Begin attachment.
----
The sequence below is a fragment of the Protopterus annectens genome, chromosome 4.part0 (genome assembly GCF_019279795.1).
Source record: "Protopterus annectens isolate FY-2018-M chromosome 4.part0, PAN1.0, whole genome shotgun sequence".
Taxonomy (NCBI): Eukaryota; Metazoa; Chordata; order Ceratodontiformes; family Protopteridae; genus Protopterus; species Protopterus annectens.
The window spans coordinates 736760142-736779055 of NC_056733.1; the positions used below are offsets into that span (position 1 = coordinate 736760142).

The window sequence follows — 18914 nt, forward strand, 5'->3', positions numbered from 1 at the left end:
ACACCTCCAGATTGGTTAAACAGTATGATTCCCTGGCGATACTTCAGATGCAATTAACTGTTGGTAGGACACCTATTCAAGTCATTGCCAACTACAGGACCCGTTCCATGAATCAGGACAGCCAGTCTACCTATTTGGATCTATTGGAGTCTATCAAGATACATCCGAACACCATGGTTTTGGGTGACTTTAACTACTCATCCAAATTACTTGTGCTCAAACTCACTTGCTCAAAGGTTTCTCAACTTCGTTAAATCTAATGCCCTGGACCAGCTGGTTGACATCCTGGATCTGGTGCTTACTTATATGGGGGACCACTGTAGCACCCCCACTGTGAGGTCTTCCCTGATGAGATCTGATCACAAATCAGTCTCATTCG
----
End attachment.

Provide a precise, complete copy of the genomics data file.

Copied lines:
The sequence below is a fragment of the Protopterus annectens genome, chromosome 4.part0 (genome assembly GCF_019279795.1).
Source record: "Protopterus annectens isolate FY-2018-M chromosome 4.part0, PAN1.0, whole genome shotgun sequence".
Taxonomy (NCBI): Eukaryota; Metazoa; Chordata; order Ceratodontiformes; family Protopteridae; genus Protopterus; species Protopterus annectens.
The window spans coordinates 736760142-736779055 of NC_056733.1; the positions used below are offsets into that span (position 1 = coordinate 736760142).

The window sequence follows — 18914 nt, forward strand, 5'->3', positions numbered from 1 at the left end:
ACACCTCCAGATTGGTTAAACAGTATGATTCCCTGGCGATACTTCAGATGCAATTAACTGTTGGTAGGACACCTATTCAAGTCATTGCCAACTACAGGACCCGTTCCATGAATCAGGACAGCCAGTCTACCTATTTGGATCTATTGGAGTCTATCAAGATACATCCGAACACCATGGTTTTGGGTGACTTTAACTACTCATCCAAATTACTTGTGCTCAAACTCACTTGCTCAAAGGTTTCTCAACTTCGTTAAATCTAATGCCCTGGACCAGCTGGTTGACATCCTGGATCTGGTGCTTACTTATATGGGGGACCACTGTAGCACCCCCACTGTGAGGTCTTCCCTGATGAGATCTGATCACAAATCAGTCTCATTCG